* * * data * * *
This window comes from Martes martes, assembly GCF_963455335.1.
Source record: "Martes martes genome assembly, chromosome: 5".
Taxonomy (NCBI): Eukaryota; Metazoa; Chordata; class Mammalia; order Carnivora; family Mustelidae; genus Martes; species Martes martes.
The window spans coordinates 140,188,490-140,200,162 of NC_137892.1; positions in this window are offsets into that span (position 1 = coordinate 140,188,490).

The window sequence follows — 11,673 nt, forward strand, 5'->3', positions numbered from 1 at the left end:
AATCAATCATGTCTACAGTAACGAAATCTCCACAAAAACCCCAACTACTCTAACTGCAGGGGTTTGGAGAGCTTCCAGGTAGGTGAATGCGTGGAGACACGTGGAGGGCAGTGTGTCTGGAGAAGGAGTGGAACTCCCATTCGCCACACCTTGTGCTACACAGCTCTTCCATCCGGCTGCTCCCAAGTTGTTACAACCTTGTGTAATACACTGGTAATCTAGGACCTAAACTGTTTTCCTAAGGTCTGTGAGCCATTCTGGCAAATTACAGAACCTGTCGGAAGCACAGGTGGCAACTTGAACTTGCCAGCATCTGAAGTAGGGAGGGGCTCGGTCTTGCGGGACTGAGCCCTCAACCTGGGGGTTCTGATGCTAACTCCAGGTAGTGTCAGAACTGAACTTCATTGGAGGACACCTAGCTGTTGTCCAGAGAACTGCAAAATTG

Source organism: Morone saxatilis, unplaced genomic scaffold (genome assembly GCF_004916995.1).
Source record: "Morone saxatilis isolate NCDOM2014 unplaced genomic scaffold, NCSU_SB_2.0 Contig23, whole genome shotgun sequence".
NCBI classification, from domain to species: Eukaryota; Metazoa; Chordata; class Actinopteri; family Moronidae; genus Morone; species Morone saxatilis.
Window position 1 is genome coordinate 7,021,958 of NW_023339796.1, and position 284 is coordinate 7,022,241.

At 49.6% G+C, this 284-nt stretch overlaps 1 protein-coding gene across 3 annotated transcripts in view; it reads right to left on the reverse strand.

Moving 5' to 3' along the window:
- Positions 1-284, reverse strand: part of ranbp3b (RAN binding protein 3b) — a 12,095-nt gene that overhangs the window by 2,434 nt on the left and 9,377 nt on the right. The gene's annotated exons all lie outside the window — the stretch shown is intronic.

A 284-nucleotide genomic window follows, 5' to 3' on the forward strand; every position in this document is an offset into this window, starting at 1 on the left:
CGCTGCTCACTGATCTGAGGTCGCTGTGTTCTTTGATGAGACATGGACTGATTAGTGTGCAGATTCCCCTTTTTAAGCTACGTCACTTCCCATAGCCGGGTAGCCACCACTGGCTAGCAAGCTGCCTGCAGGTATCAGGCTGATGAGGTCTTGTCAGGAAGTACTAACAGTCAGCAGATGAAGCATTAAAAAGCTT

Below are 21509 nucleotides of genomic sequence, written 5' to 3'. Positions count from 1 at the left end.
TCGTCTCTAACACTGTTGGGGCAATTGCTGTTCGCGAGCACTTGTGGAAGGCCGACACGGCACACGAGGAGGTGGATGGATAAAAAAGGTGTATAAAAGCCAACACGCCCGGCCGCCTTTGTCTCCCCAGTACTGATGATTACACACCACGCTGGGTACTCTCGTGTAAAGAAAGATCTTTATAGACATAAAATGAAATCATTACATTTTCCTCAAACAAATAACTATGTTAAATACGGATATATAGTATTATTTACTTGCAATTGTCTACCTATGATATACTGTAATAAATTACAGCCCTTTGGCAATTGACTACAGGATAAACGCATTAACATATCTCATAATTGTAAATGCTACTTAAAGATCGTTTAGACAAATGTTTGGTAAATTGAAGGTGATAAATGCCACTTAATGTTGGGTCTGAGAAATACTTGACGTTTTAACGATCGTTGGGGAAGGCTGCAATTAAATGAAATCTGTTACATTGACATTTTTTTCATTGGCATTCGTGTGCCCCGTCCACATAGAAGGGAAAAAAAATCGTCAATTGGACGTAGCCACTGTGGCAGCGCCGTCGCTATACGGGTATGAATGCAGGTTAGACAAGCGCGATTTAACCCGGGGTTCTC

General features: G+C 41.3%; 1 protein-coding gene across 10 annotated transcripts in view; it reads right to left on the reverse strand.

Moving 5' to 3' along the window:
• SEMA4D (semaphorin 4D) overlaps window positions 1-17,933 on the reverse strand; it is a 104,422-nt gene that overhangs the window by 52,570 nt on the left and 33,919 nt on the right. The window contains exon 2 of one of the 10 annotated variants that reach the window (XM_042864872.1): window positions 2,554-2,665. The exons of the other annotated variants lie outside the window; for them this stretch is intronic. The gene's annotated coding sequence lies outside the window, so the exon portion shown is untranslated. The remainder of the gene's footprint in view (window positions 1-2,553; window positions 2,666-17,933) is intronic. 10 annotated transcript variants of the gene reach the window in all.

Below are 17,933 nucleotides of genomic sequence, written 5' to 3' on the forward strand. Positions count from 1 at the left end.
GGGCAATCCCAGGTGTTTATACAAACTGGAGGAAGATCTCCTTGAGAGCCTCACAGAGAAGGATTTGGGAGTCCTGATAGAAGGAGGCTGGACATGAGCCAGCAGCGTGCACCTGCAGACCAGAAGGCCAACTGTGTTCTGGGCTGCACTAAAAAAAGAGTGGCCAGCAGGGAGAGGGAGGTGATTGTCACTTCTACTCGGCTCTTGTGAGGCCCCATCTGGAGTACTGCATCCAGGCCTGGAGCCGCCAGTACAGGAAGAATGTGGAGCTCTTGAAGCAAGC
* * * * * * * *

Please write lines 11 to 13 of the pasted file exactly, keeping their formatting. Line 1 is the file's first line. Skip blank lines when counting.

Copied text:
At 49.6% G+C, this 284-nt stretch overlaps 1 protein-coding gene across 3 annotated transcripts in view; it reads right to left on the reverse strand.

Moving 5' to 3' along the window:
- Positions 1-284, reverse strand: part of ranbp3b (RAN binding protein 3b) — a 12,095-nt gene that overhangs the window by 2,434 nt on the left and 9,377 nt on the right. The gene's annotated exons all lie outside the window — the stretch shown is intronic.